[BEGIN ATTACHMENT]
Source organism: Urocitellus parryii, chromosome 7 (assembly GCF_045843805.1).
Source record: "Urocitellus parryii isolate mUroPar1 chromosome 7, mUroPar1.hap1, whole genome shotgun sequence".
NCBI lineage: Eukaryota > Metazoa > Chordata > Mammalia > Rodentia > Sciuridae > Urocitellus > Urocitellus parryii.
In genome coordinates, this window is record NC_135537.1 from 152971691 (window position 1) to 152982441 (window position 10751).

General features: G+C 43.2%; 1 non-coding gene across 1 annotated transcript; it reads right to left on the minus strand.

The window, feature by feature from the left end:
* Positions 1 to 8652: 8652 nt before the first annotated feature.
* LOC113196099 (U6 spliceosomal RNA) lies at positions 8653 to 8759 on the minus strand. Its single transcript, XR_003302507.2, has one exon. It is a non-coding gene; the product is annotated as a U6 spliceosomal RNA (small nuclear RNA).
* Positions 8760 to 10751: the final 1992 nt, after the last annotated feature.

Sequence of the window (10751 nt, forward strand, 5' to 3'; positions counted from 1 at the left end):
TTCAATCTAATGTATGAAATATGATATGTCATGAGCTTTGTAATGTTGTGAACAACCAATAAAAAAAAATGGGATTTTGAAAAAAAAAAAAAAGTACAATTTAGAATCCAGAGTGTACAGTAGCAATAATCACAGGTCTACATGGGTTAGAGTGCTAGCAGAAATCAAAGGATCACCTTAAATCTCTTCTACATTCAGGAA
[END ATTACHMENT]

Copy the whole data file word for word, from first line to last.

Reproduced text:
Source organism: Urocitellus parryii, chromosome 7 (assembly GCF_045843805.1).
Source record: "Urocitellus parryii isolate mUroPar1 chromosome 7, mUroPar1.hap1, whole genome shotgun sequence".
NCBI lineage: Eukaryota > Metazoa > Chordata > Mammalia > Rodentia > Sciuridae > Urocitellus > Urocitellus parryii.
In genome coordinates, this window is record NC_135537.1 from 152971691 (window position 1) to 152982441 (window position 10751).

General features: G+C 43.2%; 1 non-coding gene across 1 annotated transcript; it reads right to left on the minus strand.

The window, feature by feature from the left end:
* Positions 1 to 8652: 8652 nt before the first annotated feature.
* LOC113196099 (U6 spliceosomal RNA) lies at positions 8653 to 8759 on the minus strand. Its single transcript, XR_003302507.2, has one exon. It is a non-coding gene; the product is annotated as a U6 spliceosomal RNA (small nuclear RNA).
* Positions 8760 to 10751: the final 1992 nt, after the last annotated feature.

Sequence of the window (10751 nt, forward strand, 5' to 3'; positions counted from 1 at the left end):
TTCAATCTAATGTATGAAATATGATATGTCATGAGCTTTGTAATGTTGTGAACAACCAATAAAAAAAAATGGGATTTTGAAAAAAAAAAAAAAGTACAATTTAGAATCCAGAGTGTACAGTAGCAATAATCACAGGTCTACATGGGTTAGAGTGCTAGCAGAAATCAAAGGATCACCTTAAATCTCTTCTACATTCAGGAA